“In our wretched society a woman cannot do anything other than mutely taking part in her husband’s life,” he replied philosophically.

“Exactly! And you are taking advantage of that without doing your duty towards her!.”

“So you want me to discharge my duties by involving in black marketing and cheating!”

“You are calling it as black marketing, but.”

“What would you say about your business?”

“What I would say is why should my sister who can lead a relaxed life at my home should suffer in your home? Your pig headed ness is going to ruin her!”

“You seem to be thinking that I am wallowing in poverty just for the sole pleasure of starving your sister! She is free to go away from here on the day she feels her life as unbearable. I might have not given her physical comforts but I never denied her personal space and rights.”

“That day too is not very far off!” grumbled his brother-in-law


Within a week after the Mahatma’s assassination, Markandeyulu and his wife moved to her parents’ home. A fortnight earlier he had lost another job. Being in that depressed state, he did not protest about moving to their home.

Swamiji also seemed to be living at his parents-in-law’s home. The house was a like a thoroughfare with people coming in to see the Swamiji. Most of the devotees were well employed, well educated and rich. The entire show with Swamiji, his discourses, and the devotees turned Markandeyulu’s stomach. He felt the entire atmosphere revolting. He found the Swamiji’s discourses absurd and ridiculous.

Swamiji would speak only on few issues, and for any length of time. One of them was his super natural power! He said he could reduce anyone to ashes, if he wished to. He declared in front of all the Government officials that it was indeed he who decided that the Mahatma should be assassinated. The other issue he loved to talk about was about the heaps of gold he made with his occult powers. He declared that since he had no need for the gold, anyone who wanted it was most welcome to take it. Strangely, he never seemed to tell where exactly the heaps of gold were and no one ever seemed to ask about them.

But his most favorite topic was women. He could speak untiringly about women, childbirth, breast-feeding and their menstrual periods!

He seemed to think of himself as omni potent who could get the devotees jobs, promotions, money and difficulties if the devotees proved to be less faithful!

First time when Markandeyulu heard Swamiji’s discourse, he wondered if Swamiji though all the people around him are fools! After an hour the doubt disappeared. Indeed, all the people listening to the Swamiji, and believing it without a question were fools, he decided. Whatever Swamiji would blabber, they would receive it, believe it.

“How can people be so ignorant? What happens to their thinking faculties?” He wondered.

After a few sessions he got the answers to his questions. People who go to Swamiji are not going as seekers of knowledge or truth. They have taken leave of their senses and they go for the very worldly possessions of prosperity, fame, etc. Their intellectual faculties are slaves of Swamiji and so they cannot question, criticize or rebel against Swamiji’s commands. Swamiji was a clever man who realized that society has been crumbling, man’s social conscience is decaying and individual selfishness is all set to rule the world. The monk seemed to have understood the reality better than any politician. He has them all in his grip now.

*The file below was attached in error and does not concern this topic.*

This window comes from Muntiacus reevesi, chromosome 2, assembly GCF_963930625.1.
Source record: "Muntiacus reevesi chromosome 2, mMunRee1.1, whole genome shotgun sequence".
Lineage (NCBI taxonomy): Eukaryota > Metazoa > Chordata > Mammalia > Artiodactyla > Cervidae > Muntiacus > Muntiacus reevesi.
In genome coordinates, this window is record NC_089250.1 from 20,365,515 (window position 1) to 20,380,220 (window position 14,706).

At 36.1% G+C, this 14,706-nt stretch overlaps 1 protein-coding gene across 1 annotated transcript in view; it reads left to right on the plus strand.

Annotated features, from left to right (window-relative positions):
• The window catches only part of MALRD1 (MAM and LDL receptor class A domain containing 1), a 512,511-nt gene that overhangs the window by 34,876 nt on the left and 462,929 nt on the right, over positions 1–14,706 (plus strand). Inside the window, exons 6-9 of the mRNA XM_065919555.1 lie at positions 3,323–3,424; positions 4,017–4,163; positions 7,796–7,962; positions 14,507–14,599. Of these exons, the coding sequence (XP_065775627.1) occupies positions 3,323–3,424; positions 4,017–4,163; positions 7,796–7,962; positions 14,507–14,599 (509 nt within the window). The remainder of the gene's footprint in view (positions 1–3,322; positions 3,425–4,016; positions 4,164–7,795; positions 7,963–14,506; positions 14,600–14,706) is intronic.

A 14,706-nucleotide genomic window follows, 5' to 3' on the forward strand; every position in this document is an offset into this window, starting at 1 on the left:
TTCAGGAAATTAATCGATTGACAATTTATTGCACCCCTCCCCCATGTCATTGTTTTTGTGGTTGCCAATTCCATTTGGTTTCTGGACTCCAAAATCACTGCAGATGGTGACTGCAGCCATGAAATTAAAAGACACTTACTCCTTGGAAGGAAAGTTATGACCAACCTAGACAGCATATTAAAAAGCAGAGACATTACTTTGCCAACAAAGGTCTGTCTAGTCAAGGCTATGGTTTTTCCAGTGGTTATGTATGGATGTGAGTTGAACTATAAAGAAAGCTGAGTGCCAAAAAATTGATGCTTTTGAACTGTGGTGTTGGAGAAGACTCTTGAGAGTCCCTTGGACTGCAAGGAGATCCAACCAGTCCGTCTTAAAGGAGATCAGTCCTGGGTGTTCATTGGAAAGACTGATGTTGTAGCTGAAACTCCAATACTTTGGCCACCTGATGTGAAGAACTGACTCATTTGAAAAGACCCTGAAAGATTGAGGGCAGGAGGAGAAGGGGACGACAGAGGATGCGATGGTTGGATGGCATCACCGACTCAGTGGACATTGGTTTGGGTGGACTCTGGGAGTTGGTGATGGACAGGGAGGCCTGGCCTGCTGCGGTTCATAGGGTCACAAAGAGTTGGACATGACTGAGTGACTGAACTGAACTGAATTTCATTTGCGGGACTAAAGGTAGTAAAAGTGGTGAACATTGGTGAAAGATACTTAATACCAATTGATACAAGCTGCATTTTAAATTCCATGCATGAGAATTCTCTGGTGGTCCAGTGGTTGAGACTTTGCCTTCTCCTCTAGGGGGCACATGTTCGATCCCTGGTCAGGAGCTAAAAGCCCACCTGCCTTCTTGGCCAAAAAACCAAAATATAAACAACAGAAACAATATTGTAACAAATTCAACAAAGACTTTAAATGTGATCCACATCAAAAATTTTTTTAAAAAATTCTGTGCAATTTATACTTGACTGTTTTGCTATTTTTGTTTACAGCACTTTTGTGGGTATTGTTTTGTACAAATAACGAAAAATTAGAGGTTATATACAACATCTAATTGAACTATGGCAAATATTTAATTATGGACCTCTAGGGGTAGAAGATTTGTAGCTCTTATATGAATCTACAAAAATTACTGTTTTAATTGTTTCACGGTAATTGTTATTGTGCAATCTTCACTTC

“I am going home. Would you like to go with me?” Markandeyulu asked his wife.

“But we arrived here only today morning. Why leave so early?”

“We can take the night train. If you don’t go with me, I shall leave alone.”

“Tell my brothers about it.”

He did so, adding his opinion of the Swamiji.

“Why don’t you take Swamiji’s permission before leaving?” his brother-in-law suggested.

“How can you believe in such trash?”

“Of course I believe in Swamiji! I have seen his divine powers with my eyes.”

“I don’t need his permission. He is not my guardian.” He replied vehemently.

“He is the guardian of the God Himself! I shall ask his permission for you, if you don’t,” the brother-in-law said and left to ask Swamiji on his behalf.

“Your sister doesn’t have my permission to leave. Soulless bodies may leave if they want to,” replied Swamiji gravely.

“Ï am leaving. What about you? Markandeyulu asked his wife.

“Oh no! I am scared” she replied. Markandeyulu left by train the same evening. On the way to the station he was pelted with stones, which missed him. He was amused to see that Swamiji had enough power to throw stones at him, but lacked the power to make the stones hit the mark!


Markandeyulu’s wife stayed at her parents’home after that. A year ago she delivered a child. His brother-in-law says Markandeyulu came to their home ten months earlier and stayed for a night. He demanded for some money, which Swamiji has given him kindly. Swamiji seemed to have given lot of jewelry to Markandeyulu’s wife.

On the day he came to know about the delivery Markandeyulu came to my home. He told me about all the events in his life, in detail. He borrowed some money and left the next day morning without telling me his destination. Nobody knows where he is now. He did not drop a letter to me. I have no hopes about him. I consider his life as a closed chapter.

“Why does life end up like this?” his question echoes in my ears as long as I live. I wonder if he was thinking about himself when he asked that question.


(Translator’s note: This story titled Vyartha Jeevitam appeared in Andhra Jyothi in May 1950.